An environmental assessment of the proposed Western Distributor tollway through Melbourne's west will begin next month, although a final route for the road has not been set.
Planning Minister Richard Wynne has signed an order for an Environment Effects Statement process to begin, based on a route laid out by tollroad operator Transurban in September.
Western Distributor: a toll road for Melbourne's west
A $5.5 billion new toll road, the Western Distributor, will be built in Melbourne's west. (Video supplied by Victorian State Government)
Treasurer Tim Pallas on Tuesday said the process of evaluating that plan would begin in February.
Transurban has also said an alternative route is on the table, for a longer tunnel affecting fewer residents and with less of an impact on parks.
The government's social impact assessment for the route the government will now consider notes the West Gate Golf Course, Stony Creek Reserve, and parks including the McIvor Reserve and McLean Reserve will be negatively affected.
"Widening of the freeway may lead to a reduction in the separation distance between some residential areas and the freeway," a planning assessment for Mr Wynne also says.
The Western Distributor project is a $5.5 billion tollway Transurban wants to build in return for a 15-year extension of tolls on its CityLink.
The project will widen the West Gate Freeway to 12 lanes, build a connection between the West Gate Bridge and CityLink, and build new CBD off and on-ramps at Footscray Road, Dynon Road and Wurundjeri Way.
Transport experts fear funnelling thousands more cars to CBD roads will reverse years of work encouraging fewer motorists into the city centre.
The project was first pitched to Mr Pallas by Transurban while he was opposition Treasury spokesman, but was kept secret until six months after Labor won the 2014 state election.
A project business case with key sections heavily redacted was released publicly in December, only once the government confirmed the project was going ahead.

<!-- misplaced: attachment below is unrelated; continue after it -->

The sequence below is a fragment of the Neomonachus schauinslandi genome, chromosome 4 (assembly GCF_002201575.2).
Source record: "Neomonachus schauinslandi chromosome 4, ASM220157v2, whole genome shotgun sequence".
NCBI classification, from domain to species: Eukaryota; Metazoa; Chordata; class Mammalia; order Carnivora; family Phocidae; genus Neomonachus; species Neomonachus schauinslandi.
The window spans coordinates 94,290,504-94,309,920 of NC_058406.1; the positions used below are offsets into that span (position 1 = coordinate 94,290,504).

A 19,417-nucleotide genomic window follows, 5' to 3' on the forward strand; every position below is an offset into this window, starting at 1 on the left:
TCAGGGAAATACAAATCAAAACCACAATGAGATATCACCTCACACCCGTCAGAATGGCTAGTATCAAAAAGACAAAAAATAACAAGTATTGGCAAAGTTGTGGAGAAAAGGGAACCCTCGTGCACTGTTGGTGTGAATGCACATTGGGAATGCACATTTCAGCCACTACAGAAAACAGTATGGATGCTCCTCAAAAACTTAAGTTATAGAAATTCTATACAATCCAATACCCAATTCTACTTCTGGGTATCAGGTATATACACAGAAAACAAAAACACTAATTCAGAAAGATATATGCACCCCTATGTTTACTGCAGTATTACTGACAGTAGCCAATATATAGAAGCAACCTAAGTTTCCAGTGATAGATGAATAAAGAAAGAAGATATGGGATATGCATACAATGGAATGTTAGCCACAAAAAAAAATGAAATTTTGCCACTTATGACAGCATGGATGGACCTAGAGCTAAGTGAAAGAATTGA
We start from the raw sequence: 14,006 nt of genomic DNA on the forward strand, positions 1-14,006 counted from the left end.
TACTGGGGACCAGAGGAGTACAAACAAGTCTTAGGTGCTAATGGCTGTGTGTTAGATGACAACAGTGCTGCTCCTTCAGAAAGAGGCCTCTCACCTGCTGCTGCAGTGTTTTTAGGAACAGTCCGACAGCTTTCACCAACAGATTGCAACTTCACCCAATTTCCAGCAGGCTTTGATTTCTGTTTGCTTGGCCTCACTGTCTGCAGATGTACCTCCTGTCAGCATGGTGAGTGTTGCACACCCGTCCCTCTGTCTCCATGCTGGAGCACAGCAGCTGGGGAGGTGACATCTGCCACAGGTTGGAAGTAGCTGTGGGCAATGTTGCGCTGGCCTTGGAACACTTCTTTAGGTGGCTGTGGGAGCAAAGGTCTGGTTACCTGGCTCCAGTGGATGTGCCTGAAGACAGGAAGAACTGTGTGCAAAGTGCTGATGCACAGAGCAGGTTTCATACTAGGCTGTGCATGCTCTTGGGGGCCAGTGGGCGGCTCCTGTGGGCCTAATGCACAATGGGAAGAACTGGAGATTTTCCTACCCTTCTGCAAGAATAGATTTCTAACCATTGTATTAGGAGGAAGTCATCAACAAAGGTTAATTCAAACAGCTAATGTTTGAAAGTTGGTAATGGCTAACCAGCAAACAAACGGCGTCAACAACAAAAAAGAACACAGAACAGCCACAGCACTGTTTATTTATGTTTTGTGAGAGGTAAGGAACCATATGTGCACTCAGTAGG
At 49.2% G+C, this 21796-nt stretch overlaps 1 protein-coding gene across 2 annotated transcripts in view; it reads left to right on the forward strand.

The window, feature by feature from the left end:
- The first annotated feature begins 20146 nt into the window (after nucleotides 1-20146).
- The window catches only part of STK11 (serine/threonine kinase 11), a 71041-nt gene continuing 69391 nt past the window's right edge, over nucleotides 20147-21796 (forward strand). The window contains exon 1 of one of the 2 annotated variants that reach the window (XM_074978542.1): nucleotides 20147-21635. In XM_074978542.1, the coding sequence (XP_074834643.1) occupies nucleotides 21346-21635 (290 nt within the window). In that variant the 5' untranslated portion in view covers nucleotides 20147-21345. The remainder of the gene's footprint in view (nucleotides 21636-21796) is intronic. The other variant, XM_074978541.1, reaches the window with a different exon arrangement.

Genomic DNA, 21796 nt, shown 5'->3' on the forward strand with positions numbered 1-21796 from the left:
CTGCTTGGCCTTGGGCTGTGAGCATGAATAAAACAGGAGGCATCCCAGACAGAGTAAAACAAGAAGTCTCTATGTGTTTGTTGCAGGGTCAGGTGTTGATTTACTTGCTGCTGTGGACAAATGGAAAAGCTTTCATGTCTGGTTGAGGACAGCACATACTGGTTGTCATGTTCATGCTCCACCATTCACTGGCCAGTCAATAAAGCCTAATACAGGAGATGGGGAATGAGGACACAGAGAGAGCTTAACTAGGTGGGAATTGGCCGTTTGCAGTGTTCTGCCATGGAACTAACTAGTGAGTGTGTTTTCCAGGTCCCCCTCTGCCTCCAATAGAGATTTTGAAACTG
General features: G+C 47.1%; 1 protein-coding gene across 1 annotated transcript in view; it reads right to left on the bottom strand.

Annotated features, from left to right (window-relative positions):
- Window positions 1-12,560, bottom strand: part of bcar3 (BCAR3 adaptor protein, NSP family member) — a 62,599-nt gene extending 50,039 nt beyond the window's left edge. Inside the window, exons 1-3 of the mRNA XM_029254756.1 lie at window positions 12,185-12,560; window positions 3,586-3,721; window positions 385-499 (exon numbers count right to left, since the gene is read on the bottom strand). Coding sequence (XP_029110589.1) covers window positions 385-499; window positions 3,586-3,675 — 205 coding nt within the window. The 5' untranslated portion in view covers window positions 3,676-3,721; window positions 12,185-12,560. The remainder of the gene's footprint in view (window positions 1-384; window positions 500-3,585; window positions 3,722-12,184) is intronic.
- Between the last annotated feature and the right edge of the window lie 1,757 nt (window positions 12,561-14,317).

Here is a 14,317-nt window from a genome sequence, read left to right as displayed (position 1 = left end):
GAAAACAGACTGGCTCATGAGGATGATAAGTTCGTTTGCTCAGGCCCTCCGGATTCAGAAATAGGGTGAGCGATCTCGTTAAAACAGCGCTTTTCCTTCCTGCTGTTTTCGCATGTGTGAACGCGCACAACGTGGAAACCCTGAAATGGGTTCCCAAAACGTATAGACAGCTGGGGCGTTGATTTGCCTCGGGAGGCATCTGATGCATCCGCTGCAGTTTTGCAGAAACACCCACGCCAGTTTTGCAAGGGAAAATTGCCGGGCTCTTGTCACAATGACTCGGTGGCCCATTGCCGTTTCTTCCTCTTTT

Mr Pallas said the government had been "open and transparent by immediately releasing the business case".
"We want to ensure that the local community and businesses gets the opportunity to have their say on this vital project by running the Environmental Effects Statement process", he said.
"This will be a comprehensive planning process to ensure that the … project addresses impacts on the community and industry."
The process will look at the potential social, economic and environmental impacts of building the massive road project.
It will commence in February. Mr Pallas said it would continue consultation work already done by Transurban before the government had agreed to proceed with the project.
Construction of the Western Distributor will start in early 2018 with completion of the full project by 2022.
Opposition roads spokesman Ryan Smith said completing an Environment Effects Statement process without a final route was highly unusual because the project had no confirmed route. "Local affected residents need certainty about the final plan and this premature process will not help," Mr Smith said.
Greens leader Greg Barber said a legitimate Environment Effects Statement would look an alternatives to the project, such as public transport and freight rail. "But they won't do it. The Premier's already announced this road is going ahead," he said.
"This is why new rail transport [is not built to] the new suburbs, let alone the old ones – a road builder puts forward a road project instead of the government saying 'We want a transport project', and then asking what's the best one."